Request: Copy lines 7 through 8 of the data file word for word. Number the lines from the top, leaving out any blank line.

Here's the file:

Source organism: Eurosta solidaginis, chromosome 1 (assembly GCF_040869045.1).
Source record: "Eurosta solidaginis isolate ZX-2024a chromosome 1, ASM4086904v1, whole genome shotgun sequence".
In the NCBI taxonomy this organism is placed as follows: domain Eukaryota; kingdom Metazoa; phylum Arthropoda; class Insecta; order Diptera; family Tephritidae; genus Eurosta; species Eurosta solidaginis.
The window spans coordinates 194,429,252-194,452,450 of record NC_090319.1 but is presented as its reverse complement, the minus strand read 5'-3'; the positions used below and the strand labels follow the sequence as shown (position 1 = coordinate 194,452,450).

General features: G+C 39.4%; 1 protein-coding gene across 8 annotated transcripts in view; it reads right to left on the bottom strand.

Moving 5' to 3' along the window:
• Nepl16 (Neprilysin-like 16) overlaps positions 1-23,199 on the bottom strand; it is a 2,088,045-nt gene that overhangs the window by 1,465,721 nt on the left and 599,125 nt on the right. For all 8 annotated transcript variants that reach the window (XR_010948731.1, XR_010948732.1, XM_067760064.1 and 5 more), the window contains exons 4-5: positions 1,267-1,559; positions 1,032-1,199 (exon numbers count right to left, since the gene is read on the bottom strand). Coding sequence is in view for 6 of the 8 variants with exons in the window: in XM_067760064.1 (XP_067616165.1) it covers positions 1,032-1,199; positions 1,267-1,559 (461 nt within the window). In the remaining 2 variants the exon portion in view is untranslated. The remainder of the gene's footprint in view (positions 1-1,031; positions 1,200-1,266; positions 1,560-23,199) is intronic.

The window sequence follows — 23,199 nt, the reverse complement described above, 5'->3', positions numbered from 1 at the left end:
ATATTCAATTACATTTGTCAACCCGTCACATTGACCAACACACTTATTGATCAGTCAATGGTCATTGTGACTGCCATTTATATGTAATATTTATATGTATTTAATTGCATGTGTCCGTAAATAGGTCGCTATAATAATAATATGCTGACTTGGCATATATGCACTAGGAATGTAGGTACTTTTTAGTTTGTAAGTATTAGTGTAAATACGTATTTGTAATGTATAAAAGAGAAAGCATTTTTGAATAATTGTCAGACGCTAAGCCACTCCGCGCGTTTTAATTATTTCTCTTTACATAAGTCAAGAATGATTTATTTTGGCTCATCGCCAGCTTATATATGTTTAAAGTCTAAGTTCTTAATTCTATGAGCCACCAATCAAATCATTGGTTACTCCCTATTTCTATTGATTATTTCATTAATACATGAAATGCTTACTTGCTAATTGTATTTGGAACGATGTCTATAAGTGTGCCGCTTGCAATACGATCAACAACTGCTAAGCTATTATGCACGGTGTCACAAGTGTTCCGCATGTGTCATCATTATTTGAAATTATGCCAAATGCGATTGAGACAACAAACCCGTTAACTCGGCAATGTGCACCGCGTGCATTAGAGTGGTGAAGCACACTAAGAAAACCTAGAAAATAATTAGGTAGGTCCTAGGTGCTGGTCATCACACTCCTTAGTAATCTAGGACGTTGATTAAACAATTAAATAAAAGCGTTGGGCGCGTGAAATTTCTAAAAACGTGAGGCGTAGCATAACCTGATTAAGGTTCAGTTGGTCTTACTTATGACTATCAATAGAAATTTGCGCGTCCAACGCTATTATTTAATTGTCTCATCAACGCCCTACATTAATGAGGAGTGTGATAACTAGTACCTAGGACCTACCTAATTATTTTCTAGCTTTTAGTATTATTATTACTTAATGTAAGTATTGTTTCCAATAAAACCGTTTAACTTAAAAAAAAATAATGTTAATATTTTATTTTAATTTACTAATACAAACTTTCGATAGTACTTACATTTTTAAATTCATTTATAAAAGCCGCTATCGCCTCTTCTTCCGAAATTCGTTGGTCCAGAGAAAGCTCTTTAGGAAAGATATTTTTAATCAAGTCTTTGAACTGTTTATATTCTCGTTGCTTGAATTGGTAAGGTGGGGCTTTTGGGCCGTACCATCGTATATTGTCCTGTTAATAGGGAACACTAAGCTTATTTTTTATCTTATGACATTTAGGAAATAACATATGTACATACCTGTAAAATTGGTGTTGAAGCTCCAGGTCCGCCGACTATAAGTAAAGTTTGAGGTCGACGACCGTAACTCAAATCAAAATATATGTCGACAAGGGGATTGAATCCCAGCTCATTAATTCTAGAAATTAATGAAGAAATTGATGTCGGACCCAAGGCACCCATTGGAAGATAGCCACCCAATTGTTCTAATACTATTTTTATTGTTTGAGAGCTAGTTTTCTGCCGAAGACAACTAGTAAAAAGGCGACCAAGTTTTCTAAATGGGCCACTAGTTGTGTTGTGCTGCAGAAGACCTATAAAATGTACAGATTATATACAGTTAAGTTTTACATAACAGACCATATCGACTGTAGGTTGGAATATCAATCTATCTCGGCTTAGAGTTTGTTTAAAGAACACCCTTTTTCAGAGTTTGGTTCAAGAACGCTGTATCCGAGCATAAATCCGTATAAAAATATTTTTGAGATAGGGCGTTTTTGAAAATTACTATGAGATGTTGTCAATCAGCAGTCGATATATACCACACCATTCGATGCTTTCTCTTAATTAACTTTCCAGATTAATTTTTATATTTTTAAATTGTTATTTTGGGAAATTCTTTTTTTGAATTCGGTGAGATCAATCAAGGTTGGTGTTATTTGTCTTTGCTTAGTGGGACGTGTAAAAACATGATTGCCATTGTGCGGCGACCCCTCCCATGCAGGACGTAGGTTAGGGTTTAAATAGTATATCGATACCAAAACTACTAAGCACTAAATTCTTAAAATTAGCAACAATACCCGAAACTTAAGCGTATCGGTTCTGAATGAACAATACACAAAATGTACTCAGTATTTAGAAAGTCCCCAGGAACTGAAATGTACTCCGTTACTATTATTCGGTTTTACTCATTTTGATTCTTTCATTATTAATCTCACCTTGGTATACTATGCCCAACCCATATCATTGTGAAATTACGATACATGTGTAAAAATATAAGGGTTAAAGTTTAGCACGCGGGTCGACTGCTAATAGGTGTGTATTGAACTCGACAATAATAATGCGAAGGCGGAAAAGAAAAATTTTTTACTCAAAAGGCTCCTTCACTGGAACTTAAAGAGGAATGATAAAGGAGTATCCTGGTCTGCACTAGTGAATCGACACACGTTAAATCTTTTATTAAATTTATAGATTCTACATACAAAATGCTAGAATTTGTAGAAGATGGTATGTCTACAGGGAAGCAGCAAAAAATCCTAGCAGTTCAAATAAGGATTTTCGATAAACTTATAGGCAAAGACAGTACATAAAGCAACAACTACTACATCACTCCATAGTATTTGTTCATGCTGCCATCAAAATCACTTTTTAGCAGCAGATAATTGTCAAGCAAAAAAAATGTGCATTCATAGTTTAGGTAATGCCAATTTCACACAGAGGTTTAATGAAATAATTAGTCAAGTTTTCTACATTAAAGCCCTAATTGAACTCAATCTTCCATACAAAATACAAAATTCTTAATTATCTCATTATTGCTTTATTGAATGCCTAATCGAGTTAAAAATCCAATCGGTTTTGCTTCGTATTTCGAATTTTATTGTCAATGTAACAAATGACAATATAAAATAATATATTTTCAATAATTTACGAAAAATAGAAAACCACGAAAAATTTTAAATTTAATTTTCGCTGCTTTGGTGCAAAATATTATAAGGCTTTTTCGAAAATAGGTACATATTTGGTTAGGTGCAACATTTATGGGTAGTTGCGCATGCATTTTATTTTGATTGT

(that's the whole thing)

• Nepl16 (Neprilysin-like 16) overlaps positions 1-23,199 on the bottom strand; it is a 2,088,045-nt gene that overhangs the window by 1,465,721 nt on the left and 599,125 nt on the right. For all 8 annotated transcript variants that reach the window (XR_010948731.1, XR_010948732.1, XM_067760064.1 and 5 more), the window contains exons 4-5: positions 1,267-1,559; positions 1,032-1,199 (exon numbers count right to left, since the gene is read on the bottom strand). Coding sequence is in view for 6 of the 8 variants with exons in the window: in XM_067760064.1 (XP_067616165.1) it covers positions 1,032-1,199; positions 1,267-1,559 (461 nt within the window). In the remaining 2 variants the exon portion in view is untranslated. The remainder of the gene's footprint in view (positions 1-1,031; positions 1,200-1,266; positions 1,560-23,199) is intronic.

The window sequence follows — 23,199 nt, the reverse complement described above, 5'->3', positions numbered from 1 at the left end: